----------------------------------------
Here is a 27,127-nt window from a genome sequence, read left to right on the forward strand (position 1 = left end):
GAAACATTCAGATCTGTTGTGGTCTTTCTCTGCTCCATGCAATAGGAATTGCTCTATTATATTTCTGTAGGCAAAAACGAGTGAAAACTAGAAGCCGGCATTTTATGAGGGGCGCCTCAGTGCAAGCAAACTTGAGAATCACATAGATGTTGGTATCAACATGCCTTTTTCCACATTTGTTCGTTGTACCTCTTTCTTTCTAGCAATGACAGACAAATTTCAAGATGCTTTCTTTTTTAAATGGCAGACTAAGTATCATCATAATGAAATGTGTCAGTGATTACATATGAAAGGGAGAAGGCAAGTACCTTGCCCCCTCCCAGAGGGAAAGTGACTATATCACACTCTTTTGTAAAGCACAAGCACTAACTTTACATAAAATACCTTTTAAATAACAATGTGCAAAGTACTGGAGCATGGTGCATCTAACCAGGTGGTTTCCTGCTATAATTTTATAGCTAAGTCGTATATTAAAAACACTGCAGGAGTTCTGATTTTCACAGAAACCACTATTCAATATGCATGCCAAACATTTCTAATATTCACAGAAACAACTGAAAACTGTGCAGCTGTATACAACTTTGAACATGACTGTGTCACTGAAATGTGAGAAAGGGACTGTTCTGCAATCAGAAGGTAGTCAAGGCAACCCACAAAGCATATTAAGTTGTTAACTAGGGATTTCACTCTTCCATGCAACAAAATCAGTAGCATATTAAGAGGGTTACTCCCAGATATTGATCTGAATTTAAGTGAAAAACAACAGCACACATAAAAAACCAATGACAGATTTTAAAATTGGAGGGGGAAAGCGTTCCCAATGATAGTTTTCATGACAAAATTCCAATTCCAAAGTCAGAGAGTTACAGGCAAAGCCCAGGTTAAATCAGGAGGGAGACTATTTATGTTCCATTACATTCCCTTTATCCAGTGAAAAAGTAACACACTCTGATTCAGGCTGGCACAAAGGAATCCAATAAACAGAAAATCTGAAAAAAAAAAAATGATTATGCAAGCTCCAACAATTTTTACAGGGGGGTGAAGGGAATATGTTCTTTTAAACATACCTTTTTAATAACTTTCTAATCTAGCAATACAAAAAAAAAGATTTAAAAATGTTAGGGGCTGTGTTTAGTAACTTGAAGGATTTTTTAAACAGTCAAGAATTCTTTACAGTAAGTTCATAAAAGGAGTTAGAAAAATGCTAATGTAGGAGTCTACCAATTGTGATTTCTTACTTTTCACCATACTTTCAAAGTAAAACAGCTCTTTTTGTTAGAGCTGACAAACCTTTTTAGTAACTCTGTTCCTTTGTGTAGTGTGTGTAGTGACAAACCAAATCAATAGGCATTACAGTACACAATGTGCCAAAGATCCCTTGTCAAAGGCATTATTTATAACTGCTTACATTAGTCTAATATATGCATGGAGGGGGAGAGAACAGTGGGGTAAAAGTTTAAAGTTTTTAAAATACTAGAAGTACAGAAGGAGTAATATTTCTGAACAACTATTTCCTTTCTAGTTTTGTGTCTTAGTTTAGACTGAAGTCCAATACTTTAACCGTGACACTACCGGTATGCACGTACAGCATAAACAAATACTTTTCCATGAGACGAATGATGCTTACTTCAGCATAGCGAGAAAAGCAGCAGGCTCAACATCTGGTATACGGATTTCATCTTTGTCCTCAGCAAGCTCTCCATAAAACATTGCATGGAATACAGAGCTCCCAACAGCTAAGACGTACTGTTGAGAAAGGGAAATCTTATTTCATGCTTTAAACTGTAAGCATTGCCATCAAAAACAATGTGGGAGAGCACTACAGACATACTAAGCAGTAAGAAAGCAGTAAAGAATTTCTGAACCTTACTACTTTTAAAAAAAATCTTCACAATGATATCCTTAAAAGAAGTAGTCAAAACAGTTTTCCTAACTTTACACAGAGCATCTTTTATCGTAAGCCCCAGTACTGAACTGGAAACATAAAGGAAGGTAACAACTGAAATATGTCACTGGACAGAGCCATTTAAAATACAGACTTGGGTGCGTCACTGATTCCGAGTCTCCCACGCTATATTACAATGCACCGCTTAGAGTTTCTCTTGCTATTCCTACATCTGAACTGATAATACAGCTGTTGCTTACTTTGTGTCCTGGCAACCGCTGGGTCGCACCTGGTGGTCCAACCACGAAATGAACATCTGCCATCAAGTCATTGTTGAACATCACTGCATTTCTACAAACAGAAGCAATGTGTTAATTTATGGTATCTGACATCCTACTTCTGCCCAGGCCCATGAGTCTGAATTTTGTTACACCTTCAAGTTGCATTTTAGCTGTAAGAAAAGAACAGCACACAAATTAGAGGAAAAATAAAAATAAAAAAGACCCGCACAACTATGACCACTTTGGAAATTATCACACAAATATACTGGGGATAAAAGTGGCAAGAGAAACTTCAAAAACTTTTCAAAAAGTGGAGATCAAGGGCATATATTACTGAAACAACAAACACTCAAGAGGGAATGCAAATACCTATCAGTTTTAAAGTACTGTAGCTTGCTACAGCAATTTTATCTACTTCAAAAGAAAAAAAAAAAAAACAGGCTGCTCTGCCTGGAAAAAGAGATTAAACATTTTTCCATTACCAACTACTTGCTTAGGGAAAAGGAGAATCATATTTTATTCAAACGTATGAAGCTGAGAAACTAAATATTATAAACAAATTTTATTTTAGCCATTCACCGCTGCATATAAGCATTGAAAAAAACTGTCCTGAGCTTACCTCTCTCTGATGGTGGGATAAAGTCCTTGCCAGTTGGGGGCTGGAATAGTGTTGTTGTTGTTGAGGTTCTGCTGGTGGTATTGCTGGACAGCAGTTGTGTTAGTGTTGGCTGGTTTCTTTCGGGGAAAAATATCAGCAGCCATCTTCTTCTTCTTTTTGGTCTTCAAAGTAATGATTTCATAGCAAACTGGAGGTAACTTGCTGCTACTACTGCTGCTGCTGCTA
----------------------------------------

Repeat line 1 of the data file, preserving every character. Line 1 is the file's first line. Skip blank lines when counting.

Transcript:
Here is a 27,127-nt window from a genome sequence, read left to right on the forward strand (position 1 = left end):